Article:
It sat snugly in the topmost corner of our home (just across the landing from our huge attic and up the same flight of stairs that, when we were little and would come to tell him dinner was ready, he would carry us down -- letting us turn the lights off with our toes). It's where he typed, graded papers, listened to the likes of Mahler on KBYU-FM; and kept a couch for brief naps for him, and constant visits from his children. He used to hand me a sheet of typing paper and a red or black felt-tip marker so I could draw (using the manilla writing board he kept tucked by the side of his couch). One time, when I had just learned, vaguely, the concept of tithing, I went to his office requesting that he give me some money I could use as a tithe. He smiled, explained the law more clearly, but gave me a quarter for tithing all the same. It's where I went when, about to enter first grade, I was worried about what I would do if every kid had a pencil on their desk and I didn't, and when I fretted I wouldn't be able to find my family on the grand morning of the resurrection, and when I was heartbroken over having been told unicorns didn't exist. And, in later years, I came occasionally to talk, or to ask for a priesthood blessing, but more often simply to lie on his couch, listen to his fingers tapping away on his type-writer (and, eventually, computer keypad), and escape the noise and bustle of our busy home.

In the winter the office was kept warm by a little, old electric heater that turned off and on, off and on (the coils -- heating up red with a strange little vibrating buzz, and going off again with a characteristic click). In the summer, in absence of any AC, the heavy sliding glass door that lead out onto his small deck (from where you could look towards Ogden canyon and catch glimpses of El Monte golf course) was always open, and in the evenings -- when the canyon winds started up (which it seemed they always did) -- his various wind chimes would sound and ring. One time, in early college when I had grown too old (I felt) to go back to sharing a room with siblings, and when the house was extra full with friends needing a home and married siblings in transition (building homes, searching for jobs, etc.), he gave his office up for me. I never should have let him of course, but I was young and self-absorbed: blithely oblivious to the sacrifice it must have been. And so, his couch was replaced with a bed, his deck and view became mine, his desk for writing novels turned into my spot for studying the nervous system and fruit fly genotypes; and, for the next year, I slept to the sound of either that little heater, or wind and chimes from the open deck door (which, being two stories up, felt fairly safe to leave ajar all night).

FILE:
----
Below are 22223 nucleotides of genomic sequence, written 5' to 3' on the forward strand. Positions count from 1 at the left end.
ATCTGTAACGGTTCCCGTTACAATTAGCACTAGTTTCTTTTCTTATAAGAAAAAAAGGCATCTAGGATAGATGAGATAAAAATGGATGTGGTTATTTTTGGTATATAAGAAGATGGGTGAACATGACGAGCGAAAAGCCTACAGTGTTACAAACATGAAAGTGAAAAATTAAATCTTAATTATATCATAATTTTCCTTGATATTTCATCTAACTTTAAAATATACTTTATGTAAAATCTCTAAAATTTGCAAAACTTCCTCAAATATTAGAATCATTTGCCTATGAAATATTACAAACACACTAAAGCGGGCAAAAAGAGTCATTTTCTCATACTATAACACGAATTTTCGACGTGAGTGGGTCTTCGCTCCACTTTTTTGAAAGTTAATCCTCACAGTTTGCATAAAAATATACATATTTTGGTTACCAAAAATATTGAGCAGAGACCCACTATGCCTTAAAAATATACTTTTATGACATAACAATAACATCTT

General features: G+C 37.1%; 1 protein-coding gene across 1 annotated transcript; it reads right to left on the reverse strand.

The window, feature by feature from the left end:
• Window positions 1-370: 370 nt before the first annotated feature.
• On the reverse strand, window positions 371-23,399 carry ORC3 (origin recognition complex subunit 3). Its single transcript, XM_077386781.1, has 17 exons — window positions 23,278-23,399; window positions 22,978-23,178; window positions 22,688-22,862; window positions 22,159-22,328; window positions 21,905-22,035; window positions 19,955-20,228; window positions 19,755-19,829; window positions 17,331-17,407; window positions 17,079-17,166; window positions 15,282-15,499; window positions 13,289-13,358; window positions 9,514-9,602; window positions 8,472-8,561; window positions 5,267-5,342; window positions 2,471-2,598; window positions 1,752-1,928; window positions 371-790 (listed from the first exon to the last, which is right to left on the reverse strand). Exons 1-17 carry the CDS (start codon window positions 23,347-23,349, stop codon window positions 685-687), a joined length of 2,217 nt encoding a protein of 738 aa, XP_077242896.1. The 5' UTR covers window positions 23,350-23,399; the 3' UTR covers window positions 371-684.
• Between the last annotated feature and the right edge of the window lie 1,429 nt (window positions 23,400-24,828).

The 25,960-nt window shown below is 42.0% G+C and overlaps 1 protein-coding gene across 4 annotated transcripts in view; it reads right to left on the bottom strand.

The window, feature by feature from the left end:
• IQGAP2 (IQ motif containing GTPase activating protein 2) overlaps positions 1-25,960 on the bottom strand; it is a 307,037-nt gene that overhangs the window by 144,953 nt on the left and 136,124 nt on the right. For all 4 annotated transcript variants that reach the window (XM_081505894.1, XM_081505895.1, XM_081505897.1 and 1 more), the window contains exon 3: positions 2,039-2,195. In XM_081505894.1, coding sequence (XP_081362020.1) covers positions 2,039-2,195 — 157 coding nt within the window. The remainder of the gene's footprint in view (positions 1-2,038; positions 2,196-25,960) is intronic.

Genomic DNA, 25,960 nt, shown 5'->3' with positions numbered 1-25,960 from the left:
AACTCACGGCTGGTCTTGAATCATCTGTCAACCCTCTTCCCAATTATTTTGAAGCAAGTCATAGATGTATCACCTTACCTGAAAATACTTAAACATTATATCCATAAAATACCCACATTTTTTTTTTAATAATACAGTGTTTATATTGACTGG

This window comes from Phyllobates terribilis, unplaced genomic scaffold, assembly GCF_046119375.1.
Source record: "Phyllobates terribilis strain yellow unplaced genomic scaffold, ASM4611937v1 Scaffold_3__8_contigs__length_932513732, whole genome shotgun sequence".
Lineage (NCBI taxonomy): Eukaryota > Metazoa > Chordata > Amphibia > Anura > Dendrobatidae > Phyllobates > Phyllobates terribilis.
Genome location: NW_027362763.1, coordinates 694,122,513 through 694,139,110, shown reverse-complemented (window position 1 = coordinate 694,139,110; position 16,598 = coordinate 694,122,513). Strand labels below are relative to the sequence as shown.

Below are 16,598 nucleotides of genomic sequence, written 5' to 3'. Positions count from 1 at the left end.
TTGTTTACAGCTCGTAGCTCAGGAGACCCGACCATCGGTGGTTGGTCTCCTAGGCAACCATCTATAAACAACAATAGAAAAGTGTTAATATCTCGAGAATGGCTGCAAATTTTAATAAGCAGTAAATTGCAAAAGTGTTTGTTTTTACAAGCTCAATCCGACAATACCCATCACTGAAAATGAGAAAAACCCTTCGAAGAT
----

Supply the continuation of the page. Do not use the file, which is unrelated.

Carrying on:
Association is an interesting thing though! All of this from a windy evening and  the sound of a neighbor's wind chimes. I am liking this realization about . . . oh, I don’t know . . . our likes and preferences very often being more than simply surface, uninteresting, bits of information; rather: small evidences of having lived and experienced; proofs of having grown and become more through a complex and intertwining number of emotions and events. What did I know about wind chimes after eons in the eternities after all? Nothing. Surely nothing at all. Ah. But now I know. Now I know! It’s no wonder we morning stars sang for joy when our Father presented his plan for us to come here. No wonder we fought with our brother Christ for the opportunity to experience the full range of what that would entail. No wonder we will praise them both forever and ever after all of this! For wind chimes and Solo cups blowing off of counters and a million other small things that remind us of what we know and what we have become that we never knew or could have been before.